So the textbooks mostly won’t tell you about Gage’s rehabilitation, or provide you with the latest evidence on his injuries. Instead, you might hear how hear never worked again and became a vagrant, or that he became a circus freak for the rest of his life, showing off the holes in his head. “The most egregious error,” says Griggs, “seems to be that Gage survived for 20 years with the tamping iron embedded in his head!”.
Does any of this matter? Griggs argues strongly that it does. There are over one and half million students enrolled in introductory psychology courses in the US alone, and most of them are introduced to the subject via textbooks. We know from past work that psychology textbook coverage of other key cases and studies is also often distorted and inaccurate. Now we learn that psychology’s most famous case study is also misrepresented, potentially giving a misleading, overly simplistic impression about the effects of Gage’s brain damage. “It is important to the psychological teaching community to identify inaccuracies in our textbooks so that they can be corrected, and we as textbook authors and teachers do not continue to ‘give away’ false information about our discipline,” Griggs concludes.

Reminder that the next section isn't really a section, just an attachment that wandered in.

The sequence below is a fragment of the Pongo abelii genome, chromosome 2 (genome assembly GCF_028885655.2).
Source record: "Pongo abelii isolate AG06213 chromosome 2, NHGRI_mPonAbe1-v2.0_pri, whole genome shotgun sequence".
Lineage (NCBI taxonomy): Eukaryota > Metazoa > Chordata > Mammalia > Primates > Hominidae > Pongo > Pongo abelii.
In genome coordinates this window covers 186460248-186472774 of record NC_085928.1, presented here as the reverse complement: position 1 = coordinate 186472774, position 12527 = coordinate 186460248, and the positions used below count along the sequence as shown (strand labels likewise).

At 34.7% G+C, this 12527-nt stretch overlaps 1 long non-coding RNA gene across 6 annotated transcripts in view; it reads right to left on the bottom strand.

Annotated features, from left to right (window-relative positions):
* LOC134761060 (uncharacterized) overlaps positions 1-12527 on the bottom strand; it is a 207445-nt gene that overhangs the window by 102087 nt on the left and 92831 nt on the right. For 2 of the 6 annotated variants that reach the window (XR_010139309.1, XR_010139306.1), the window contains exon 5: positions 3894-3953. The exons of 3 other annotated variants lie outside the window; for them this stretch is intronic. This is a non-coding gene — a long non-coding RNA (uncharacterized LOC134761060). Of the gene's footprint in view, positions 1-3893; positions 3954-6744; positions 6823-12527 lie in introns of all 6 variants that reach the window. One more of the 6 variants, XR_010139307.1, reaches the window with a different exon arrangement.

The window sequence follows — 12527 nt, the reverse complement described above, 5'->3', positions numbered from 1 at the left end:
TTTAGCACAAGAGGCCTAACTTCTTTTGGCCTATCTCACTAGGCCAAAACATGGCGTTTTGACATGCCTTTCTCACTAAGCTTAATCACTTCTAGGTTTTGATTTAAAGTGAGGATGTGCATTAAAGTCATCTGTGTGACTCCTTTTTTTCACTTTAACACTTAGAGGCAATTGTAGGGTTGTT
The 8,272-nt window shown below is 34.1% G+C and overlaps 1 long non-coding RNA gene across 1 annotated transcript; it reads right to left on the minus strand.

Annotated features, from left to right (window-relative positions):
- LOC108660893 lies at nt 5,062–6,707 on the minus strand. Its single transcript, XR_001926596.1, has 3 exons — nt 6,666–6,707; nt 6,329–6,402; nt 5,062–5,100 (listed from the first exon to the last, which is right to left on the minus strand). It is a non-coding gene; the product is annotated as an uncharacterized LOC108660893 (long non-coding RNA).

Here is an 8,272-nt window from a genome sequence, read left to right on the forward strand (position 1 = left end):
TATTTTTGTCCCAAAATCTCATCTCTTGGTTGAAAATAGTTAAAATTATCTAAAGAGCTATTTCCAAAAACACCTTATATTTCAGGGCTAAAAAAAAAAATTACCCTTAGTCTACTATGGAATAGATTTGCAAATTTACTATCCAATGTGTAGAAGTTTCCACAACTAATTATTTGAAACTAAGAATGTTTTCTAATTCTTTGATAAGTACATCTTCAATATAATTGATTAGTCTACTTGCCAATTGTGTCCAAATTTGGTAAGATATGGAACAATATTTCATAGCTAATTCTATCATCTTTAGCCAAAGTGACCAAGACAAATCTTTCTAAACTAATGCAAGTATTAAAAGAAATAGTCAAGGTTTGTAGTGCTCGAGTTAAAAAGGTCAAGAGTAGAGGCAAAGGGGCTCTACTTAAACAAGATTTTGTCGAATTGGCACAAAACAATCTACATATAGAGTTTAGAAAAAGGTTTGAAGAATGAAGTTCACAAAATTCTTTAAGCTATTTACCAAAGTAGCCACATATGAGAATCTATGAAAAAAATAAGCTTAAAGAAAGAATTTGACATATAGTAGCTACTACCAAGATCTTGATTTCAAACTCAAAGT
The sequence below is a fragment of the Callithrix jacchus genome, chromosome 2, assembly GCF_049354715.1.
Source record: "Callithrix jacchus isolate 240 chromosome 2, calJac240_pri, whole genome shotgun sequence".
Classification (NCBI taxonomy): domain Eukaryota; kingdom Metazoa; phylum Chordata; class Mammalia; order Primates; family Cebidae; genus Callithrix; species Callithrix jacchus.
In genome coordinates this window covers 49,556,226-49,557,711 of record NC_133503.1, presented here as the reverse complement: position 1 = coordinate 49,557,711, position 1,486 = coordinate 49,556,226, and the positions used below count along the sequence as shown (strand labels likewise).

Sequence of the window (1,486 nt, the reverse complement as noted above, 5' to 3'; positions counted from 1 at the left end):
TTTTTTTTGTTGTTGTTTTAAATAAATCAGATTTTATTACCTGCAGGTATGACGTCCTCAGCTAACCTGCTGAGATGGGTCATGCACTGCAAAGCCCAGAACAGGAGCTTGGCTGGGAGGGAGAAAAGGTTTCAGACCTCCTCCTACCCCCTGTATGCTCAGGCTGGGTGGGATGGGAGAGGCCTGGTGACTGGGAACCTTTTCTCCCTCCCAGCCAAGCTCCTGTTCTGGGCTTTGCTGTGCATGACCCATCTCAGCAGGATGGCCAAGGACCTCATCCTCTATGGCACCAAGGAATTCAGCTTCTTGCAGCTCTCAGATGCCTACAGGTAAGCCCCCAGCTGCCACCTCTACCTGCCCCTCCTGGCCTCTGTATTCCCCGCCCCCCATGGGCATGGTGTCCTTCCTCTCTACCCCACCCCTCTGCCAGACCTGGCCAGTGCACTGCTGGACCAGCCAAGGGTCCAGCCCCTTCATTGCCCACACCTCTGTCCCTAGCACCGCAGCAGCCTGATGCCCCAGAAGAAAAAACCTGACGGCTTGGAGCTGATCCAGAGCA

This may be one of those situations where a Society attempts to correct the record long after their desired result—millions misinformed in favour of metaphysical naturalism—is achieved beyond hope of recall.
The record is often “corrected” by organizations who successfully perpetrated the myth to spare scandal, now that the damage is done.
Think that’s too cynical? Darwinian Ernst Haeckel’s famous embryo drawings were perpetrated for over a century as one of the most famous fakes in biology.
People who talked about it often raised suspicion, typically as “creationists.” Of course. Because the creationists were the only ones to whom it mattered that the series was a fraud and a lie.
Presumably, the many embryologists who knew the drawings were inaccurate just snickered because they were good for driving home a propaganda point: Darwinism Is True.
And their students didn’t care if they could get a good job perpetuating Darwinism Is True.
Sometimes I think Peter Thiel of PayPal, along with my drop-out-of-college-now friends, is right. By the time one cuts through all the BS, one’s time and money might have been better used elsewhere.
Are two out of three people really secret torturers? The famous “obedience” experiments by Stanley Milgram: what did they really show?
Back to school briefing: Seven myths of social psychology (Many lecture room icons from decades past are looking tarnished now.)
What isn’t science fiction about the human mind?
Griggs, R. (2015). Coverage of the Phineas Gage Story in Introductory Psychology Textbooks: Was Gage No Longer Gage? Teaching of Psychology, 42 (3), 195-202 DOI: 10.1177/0098628315587614
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Hat tip: Stephanie West Allen at Brains on Purpose